EH-What is the best memory you have of riding before retirement?

Kemerton-Well, every time I raced was great fun, my race trainers and owners were proud of me, since they bred me, and I was happy to run for them. As far as with the other girl, I can think of one time that I really loved. She had taken me in the trailer somewhere, it wasn't far away. Two other horses I knew but didn't like were with us. I had not been with the new girl very long and she was so smitten with me( I also heard other people call her young and dumb)that she thought I was ready for a trail ride. Boy, I was ready, I was so excited! I had a spring in my step the whole time. The girl was too busy socializing and I could feel she had twisted around in the saddle and was talking to the others behind me. They couldn't keep up, I'm too long-legged and walk too fast. Well, I thought I saw something out of the corner of my eye, turns out it was nothing. I jumped sideways though and dropped the girl. I was excited that it didn't turn out to be anything scary so I took off running, I really love to run. I had no clue where I was going. I ended up running across a busy street and back twice. I finally realized I had no clue where I was, and then I saw the girl and other horses, so I went right back to them. Evidently, I had really freaked them out by running in the road like that. Then the girl tried to get back on me, but for some reason, she screeched and couldn't make it. They said she broke her collar bone, which is evidently an important bone or something. She told everyone that it was her fault for not paying attention, not my fault. Which I thought was very nice of her, because she knows she should have been paying better attention to me.

interview-with-kemerton-my-retired-thoroughbred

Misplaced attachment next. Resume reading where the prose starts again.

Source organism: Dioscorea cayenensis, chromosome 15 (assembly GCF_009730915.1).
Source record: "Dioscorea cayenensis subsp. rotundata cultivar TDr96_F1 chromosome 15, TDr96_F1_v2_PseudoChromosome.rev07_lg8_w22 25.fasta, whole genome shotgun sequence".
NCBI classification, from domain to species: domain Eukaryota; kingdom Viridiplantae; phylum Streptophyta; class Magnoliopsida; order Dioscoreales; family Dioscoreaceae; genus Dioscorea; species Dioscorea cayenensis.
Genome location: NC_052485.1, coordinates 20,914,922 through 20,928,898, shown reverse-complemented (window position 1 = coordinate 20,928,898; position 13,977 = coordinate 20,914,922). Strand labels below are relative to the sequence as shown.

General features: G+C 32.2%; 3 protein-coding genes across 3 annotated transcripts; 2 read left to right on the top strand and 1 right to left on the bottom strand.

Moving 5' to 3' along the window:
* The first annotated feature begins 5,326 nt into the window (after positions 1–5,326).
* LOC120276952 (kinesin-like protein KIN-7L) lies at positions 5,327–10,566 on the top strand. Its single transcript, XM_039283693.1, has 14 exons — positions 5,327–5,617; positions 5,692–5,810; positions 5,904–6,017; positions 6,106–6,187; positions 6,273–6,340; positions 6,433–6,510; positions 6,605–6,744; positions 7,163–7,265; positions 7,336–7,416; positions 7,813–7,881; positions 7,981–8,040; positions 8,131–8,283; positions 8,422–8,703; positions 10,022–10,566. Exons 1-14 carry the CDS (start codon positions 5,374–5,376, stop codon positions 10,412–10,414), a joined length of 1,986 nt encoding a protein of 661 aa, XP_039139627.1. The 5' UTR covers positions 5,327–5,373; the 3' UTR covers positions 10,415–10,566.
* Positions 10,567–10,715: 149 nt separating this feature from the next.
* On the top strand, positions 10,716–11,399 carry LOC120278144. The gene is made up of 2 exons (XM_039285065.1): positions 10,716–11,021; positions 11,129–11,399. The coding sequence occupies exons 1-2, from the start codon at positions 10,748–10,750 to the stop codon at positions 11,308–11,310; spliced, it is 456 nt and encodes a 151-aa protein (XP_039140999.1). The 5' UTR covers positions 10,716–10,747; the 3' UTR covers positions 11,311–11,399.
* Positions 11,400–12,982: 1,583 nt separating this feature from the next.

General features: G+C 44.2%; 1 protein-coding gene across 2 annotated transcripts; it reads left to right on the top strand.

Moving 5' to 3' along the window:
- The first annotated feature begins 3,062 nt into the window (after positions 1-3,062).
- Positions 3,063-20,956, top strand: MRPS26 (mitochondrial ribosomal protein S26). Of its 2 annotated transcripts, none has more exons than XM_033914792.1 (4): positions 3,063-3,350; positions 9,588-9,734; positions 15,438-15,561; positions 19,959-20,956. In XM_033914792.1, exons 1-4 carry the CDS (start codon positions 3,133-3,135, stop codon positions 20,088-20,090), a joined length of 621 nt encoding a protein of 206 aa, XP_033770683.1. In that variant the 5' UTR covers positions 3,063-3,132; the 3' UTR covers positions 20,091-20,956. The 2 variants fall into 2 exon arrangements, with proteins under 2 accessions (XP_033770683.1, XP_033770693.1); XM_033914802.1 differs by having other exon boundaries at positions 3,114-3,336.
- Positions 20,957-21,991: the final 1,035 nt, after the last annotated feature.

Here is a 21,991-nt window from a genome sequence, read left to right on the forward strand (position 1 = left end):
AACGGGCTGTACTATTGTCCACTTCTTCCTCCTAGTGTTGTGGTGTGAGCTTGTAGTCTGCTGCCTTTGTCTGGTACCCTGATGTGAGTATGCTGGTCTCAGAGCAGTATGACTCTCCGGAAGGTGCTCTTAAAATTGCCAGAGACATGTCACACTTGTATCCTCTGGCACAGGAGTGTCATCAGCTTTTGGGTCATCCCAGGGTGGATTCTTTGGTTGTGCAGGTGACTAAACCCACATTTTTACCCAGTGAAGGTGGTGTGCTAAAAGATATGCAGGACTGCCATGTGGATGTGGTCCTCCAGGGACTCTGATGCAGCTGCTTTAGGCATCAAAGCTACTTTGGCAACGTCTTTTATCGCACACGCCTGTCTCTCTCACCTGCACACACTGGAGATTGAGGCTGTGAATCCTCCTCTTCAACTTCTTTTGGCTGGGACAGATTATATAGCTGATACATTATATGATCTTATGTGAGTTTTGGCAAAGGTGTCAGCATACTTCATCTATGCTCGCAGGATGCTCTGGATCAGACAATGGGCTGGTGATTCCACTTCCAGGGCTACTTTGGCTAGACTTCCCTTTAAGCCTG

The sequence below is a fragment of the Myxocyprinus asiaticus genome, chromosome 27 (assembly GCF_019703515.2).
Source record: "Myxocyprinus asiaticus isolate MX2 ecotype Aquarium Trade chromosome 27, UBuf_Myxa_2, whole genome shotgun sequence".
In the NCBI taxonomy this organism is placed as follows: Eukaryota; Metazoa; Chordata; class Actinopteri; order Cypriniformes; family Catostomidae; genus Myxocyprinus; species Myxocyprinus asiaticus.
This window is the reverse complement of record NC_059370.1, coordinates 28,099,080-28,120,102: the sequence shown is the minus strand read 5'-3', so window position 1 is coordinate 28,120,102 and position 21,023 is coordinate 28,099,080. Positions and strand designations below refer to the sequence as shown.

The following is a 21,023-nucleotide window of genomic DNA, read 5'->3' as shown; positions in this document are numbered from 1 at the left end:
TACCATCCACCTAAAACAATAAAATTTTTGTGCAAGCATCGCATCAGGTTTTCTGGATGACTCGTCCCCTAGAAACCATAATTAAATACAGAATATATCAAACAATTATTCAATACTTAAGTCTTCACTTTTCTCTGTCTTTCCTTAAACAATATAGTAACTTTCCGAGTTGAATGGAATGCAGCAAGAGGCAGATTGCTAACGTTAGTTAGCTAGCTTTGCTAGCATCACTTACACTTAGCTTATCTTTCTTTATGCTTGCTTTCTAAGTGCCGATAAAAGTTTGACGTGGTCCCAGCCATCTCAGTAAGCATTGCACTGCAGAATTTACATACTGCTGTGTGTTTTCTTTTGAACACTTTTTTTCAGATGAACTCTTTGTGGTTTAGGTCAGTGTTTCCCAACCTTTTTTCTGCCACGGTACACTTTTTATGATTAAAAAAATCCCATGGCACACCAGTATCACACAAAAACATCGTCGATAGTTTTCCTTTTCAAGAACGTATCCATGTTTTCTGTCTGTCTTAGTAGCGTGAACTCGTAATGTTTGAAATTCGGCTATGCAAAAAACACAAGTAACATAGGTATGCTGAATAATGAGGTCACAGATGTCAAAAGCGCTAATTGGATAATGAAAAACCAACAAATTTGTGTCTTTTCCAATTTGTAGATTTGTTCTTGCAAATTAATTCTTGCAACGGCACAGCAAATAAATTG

EH- I remember hearing something about that story. You are lucky that you have had the same owner who loves you for so long, even though she can't ride you anymore!

Kemerton-I guess so?! I don't really care about her. I'm more of a horse-horse than a people-horse and I don't really need her. I will give it to her she knows that I like green apples better than red, and she knows how to lead me in and out when I get all fired up. Even though I'm 21, any days that my old bones will handle it, I give them a hard time bringing me in and out of the stall and field. I don't feel guilty about that though since sometimes it starts raining and nobody immediately comes to bring me in. Or they feed the horses in a different order and I have to wait, I don't like having to wait.

EH- Is there anything else you would like to tell us about while we are talking?

Kemerton- As a matter of fact, there is. I would like to explain why I have to wear the stupid fly mask all year round. I got a bad eye infection and had to have three eye surgeries a while back, it sucked. They told the girl that my eye would be more fragile from the surgery and more susceptible to injury, and that she should keep my face covered. She is obsessive about it, it is all her, trust me I would not choose to wear those things on my own. Some days, when I'm getting along well with Cool he will help me pull it off my face. Then Peanut or Dublin will stomp it in the mud and I won't have to wear it for a while, because the people won't be able to find it.

interview-with-kemerton-my-retired-thoroughbred

EH- Well, it was great getting to talk to you and hearing the story straight from the horse's mouth, your reputation certainly precedes you!

Kemerton- As it should! I pretty much run the show around here. Now excuse me, I need to go find something to crib on.

There you have it, folks! Straight from the horse's mouth! Kemerton's that is!

interview-with-kemerton-my-retired-thoroughbred
interview-with-kemerton-my-retired-thoroughbred

Comments

Ellison Hartley (author) from Maryland, USA on January 13, 2019:

Thanks so much for your kind and encouraging words!

Michael Claffey from Coolaney on January 13, 2019:

I think your great, vety strong, very brave and keep hopeful. I know ppl who've gone back to sports from TBI. So i wish you every good thing Ellison and I love your picures.. just amazing :)

Ellison Hartley (author) from Maryland, USA on January 13, 2019:

Thanks so much! Hopefully, slowly but surely I will heal up from this TBI and be able to ride again, time will tell. I'm lucky just to have a life with horses on my family farm!

Michael Claffey from Coolaney on January 13, 2019:

Wow stunning photos, i love your writing style and the passion that you share here. Sorry to hear you cant ride, but maybe onr day again! Your farm is beautiful.